The treaty of Paris was signed in 1763 and it set terms that were quite unfavorable to the French. France was forced to surrender all her American possession to the British and the Spanish. [10]The war had effects on the economy, government, politics and the social relationships of the three European powers. The France experience a lot financial burden pertaining to the just ended war where they had used a lot of money. This weakened the France monarchy which led to the eventual French Revolution in 1789[11]

Among the negative effects that the war had is that the relationship between England and the Native America was badly affected. They remained hostile to the British for a long time. The political and cultural influence of the French people in North America was officially ended. This means that the influence that had been built for so many years by the French went to waste when the war ended and the British took over.[12]

England on the other hand gained a lot of land and occupied lot of land of the continent. It the added to the number of colonies they had and this lead to increased the power to rule all round. Even if the war increased the number of colonies that it had, the relationship between England and its colonies worsened. The war also cost a lot of money to England which led to lot of debt in regards to the England government.

Due to the debts that were incurred the England government had to get back all the money that they had spent during the war. They therefore had to tax the colonies in order to get back all the money that they had spent on the war. They also had to revive the East India Company for the same reason of recovering all the money they had used. This was met by resistance from the colonies. According to Anderson (2005) this is what led to the revolutionary war[13].

The French removal from North America gave a chance to the British to colonize the whole population. Instead of colonizing the colonies, the decided to start a movement for controlled population,[14].  This prohibited settlement of anybody along the crest of the Alleghany Mountains and they deployed an army of 10,000 officers.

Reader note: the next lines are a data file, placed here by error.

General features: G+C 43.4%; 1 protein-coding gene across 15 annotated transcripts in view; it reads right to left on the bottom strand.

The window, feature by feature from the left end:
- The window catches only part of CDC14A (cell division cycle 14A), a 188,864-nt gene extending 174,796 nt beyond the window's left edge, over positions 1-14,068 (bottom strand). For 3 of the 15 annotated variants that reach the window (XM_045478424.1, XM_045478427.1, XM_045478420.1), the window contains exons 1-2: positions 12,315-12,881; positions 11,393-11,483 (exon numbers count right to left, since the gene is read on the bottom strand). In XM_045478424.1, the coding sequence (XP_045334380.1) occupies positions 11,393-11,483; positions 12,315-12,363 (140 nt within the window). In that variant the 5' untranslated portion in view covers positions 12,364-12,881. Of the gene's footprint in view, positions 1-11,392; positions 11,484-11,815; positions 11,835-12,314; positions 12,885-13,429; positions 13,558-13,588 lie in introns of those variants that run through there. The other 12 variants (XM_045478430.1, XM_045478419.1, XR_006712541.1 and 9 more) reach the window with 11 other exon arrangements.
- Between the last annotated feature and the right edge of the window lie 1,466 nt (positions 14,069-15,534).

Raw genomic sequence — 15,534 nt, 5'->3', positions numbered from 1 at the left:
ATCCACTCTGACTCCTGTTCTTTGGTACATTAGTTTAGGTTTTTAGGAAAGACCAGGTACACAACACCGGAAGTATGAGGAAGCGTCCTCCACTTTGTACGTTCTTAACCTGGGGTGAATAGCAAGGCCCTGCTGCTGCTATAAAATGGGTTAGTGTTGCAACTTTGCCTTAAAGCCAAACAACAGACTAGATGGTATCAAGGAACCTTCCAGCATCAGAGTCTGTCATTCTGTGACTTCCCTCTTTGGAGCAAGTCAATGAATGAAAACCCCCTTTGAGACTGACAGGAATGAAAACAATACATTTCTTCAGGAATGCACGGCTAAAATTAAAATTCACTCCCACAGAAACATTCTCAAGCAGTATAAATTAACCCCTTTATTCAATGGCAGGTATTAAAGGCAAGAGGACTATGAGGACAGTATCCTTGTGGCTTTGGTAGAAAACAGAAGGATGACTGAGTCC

The war did not have all negative effects. The colonialist learnt to work as one. [15]Age Mooy notes this when he wrote, “the colonialists had learnt to unite against a common foe.” Mooy notes that before the war the colonies lived in distrust of one another and did not find a common ground and therefore disagreed on many terms.[16] They now worked together as one and when they noted a common enemy, they worked together towards it and made sure that they defeated the enemy.

The reasons as to why the French and Indian war was started were due to the Land issues and tangles between the British and the French. The people who were concerned were the people in power who included the officer George Washington. It is therefore clear that the war that what caused the seven years war was wealth and land possession where one of the two participants wanted to bow down. The consequences of the war were not so good for the French territory having been defeated by the British.[17] This led to them losing their possessions to the British and the Spanish after a tiring war of more than seven years. This was a big loss to France even and had undergo the French revolution.

References

Anderson, Fred. The Real First World War and the Making of America, America Heritage 2005

Anderson, Fred. The War that Made America: A Short History Of the French Indian war. (New York: Viking, 2005)

Cave, Alfred. The French and Indian War (Westport: Greenwood Press, 2004)

Jerremy, Heinemann. The Indian War: A biography. (London: Routledge, 2004)

Kravetz, Adam The French and Indian War’s Impact on America, 2009. Retrieved from www.let.rug.nl/usa/essays/before-1800/the-french-and-indian-wars-impact/development-of-the-war.php

Mooy, Age French and Indian Wars, 2013. Retrieved from www.let.rug.nl/usa/essays/before-1800/french-and-indian-wars/effects-of-the-war.php

Schwartz, Seymour. The French and Indian war 1754-1763. The imperial Struggle for North America Edison (New York: Greenwood Press, 1999)


[1] Kravetz, Adam The French and Indian War’s Impact on America, 2009. Retrieved from www.let.rug.nl/usa/essays/before-1800/the-french-and-indian-wars-impact/development-of-the-war.php

[2] Kravetz, 1

[3] Kravetz, 1

[4] Jeremy, Heinemann. The Indian War: A biography. (London: Routledge, 2004), p.6

[5] Schwartz, Seymour. The French and Indian war 1754-1763. The imperial Struggle for North America Edison (New York: Greenwood Press, 1999), p.11

[6] Jeremy, p.34

[7] Schwartz, p.108

[8] Schwartz, p.90

[9] Schwartz, p.41

[10] Anderson, Fred. The Real First World War and the Making of America, (New York: America Heritage, 2005), p.57

[11] Cave, Alfred. The French and Indian War (Westport: Greenwood Press, 2004), p.35

[12]  Anderson, p.47

[13] Anderson, Fred. The War that Made America: A Short History Of the French Indian war. (New York: Viking, 2005), p.14

[14] Mooy, Age French and Indian Wars, 2013. Retrieved from www.let.rug.nl/usa/essays/before-1800/french-and-indian-wars/effects-of-the-war.php

[15] Mooy, p.1

[16] Mooy, p.1

[17] Mooy, p.1